• Run a 5k.  If you know me, or at least follow me on Twitter, you won’t be surprised to hear that I am not a runner. No way, no how! But for some reason I have always wanted to be a runner… jogger… speed-walker at least. My mom used to run when I was little. I remember her putting on her classic Reeboks and off she went. I played sports when I was younger, almost everything, but I was never good at running. This year I hope to change that. (And when I say “good at running” I mean I just want to be able to do a 5k and survive… here’s hoping.)
    • Learn German. This has been on my list for a while but this is the year I plan to actually accomplish this goal. The longer you are in school the more you realize that you are going to have to learn German if you want to keep reading books and articles. Even if you can avoid reading a book written in German, you cannot escape that quote that is sneaked in the footnotes of the book or article you are reading for a paper. Whether or not that little footnote is necessary to your studies does not matter, because if you are like me it will simply drive you batty to not be able to read what’s on the page! Oh yeah, and there’s French, too, which I took in high school (but don’t remember much). Still, let’s start with German.
    • Nail down a thesis and/or dissertation topic. This goal is a bit of a must if I want to continue on with school after graduation in May. We (Jimmy and I) are planning (hoping, praying, racking our brains to figure out how) to move to South Africa to study with Dr. Christo van der Merwe at Stellenbosch University.  We will both graduate in May from HBU with a Master of Arts in Biblical Languages but we will not have written a thesis as it is not part of the program. So the plan is to write a thesis and then move on to a dissertation and, Lord willing, get our PhD’s in Ancient Languages (Biblical Hebrew).  I have a general idea of what I’m interested in writing on but I’ve still got a lot of work to do to…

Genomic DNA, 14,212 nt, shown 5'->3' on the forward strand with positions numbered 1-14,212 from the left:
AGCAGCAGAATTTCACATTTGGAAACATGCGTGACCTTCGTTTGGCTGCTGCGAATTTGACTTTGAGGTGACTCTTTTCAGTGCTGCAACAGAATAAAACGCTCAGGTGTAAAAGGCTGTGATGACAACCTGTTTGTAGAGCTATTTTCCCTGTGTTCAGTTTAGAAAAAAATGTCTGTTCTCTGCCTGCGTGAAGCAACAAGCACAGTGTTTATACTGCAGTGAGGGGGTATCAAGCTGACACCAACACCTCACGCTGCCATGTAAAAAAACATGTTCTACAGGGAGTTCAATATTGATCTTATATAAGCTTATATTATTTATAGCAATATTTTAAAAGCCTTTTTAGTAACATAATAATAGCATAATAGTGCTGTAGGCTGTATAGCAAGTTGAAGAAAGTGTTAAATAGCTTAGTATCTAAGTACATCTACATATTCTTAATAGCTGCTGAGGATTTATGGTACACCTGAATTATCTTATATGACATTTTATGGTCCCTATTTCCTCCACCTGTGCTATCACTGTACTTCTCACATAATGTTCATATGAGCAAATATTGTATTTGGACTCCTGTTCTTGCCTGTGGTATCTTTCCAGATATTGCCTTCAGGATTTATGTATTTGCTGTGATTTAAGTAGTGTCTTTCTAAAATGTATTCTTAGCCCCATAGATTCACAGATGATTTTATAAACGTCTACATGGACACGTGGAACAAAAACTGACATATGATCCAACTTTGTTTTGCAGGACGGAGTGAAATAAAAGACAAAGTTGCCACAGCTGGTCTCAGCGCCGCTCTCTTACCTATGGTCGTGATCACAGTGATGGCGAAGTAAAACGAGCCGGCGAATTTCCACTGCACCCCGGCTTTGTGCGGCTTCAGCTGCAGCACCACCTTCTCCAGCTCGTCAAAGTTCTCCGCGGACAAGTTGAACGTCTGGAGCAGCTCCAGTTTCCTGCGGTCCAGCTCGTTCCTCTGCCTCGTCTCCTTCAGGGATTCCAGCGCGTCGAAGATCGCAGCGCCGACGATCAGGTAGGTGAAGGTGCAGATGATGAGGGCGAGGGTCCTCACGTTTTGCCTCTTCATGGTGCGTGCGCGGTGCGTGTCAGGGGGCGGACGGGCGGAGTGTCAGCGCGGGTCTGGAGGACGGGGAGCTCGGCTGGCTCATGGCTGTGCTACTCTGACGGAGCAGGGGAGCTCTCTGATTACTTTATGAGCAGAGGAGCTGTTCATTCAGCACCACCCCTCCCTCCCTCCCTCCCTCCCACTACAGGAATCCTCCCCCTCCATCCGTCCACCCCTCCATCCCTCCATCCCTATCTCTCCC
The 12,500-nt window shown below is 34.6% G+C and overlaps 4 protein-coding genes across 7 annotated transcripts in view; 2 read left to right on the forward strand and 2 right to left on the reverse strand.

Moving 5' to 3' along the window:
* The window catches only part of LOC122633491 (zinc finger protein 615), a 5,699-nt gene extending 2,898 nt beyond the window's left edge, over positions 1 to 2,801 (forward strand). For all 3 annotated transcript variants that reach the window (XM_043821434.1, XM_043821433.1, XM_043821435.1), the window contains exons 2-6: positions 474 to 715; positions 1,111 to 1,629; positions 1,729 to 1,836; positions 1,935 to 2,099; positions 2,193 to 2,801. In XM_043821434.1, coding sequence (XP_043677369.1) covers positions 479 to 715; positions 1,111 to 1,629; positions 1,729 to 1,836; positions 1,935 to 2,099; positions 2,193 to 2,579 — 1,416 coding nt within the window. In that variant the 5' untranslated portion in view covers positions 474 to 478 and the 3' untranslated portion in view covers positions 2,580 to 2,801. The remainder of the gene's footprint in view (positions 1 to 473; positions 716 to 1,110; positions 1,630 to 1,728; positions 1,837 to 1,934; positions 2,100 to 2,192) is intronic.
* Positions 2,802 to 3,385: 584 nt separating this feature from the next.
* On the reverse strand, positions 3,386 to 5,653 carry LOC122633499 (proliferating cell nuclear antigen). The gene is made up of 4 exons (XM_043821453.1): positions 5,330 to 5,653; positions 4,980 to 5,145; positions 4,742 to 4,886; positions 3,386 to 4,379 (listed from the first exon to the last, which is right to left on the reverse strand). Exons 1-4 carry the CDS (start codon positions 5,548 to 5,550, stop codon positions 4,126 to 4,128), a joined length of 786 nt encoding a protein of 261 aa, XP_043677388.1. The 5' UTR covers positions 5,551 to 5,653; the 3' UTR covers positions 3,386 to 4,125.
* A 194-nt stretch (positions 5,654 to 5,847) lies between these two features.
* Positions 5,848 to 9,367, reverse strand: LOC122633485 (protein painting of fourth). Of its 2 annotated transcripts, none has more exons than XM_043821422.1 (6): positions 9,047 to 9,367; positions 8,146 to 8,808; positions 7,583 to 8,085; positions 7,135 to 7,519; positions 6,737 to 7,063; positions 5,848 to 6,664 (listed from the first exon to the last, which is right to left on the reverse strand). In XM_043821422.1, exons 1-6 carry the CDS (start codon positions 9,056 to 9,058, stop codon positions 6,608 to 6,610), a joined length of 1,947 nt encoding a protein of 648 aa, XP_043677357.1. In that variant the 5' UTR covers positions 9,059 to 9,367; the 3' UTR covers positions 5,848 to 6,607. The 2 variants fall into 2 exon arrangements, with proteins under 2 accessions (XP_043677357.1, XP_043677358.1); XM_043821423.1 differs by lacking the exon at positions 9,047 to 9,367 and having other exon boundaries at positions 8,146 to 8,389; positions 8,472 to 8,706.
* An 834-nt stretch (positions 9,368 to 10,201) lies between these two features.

I am sure I have more goals… lose weight, re-learn how to knit, preach another sermon, start writing music again, etc… but these three I’m giving priority.

Good luck with your goals for 2013! I hope you will be encouraged to finally go out and do the things you’ve always wished you could. And most of all I hope that you will grow in double love – may you love God and love people more this new year!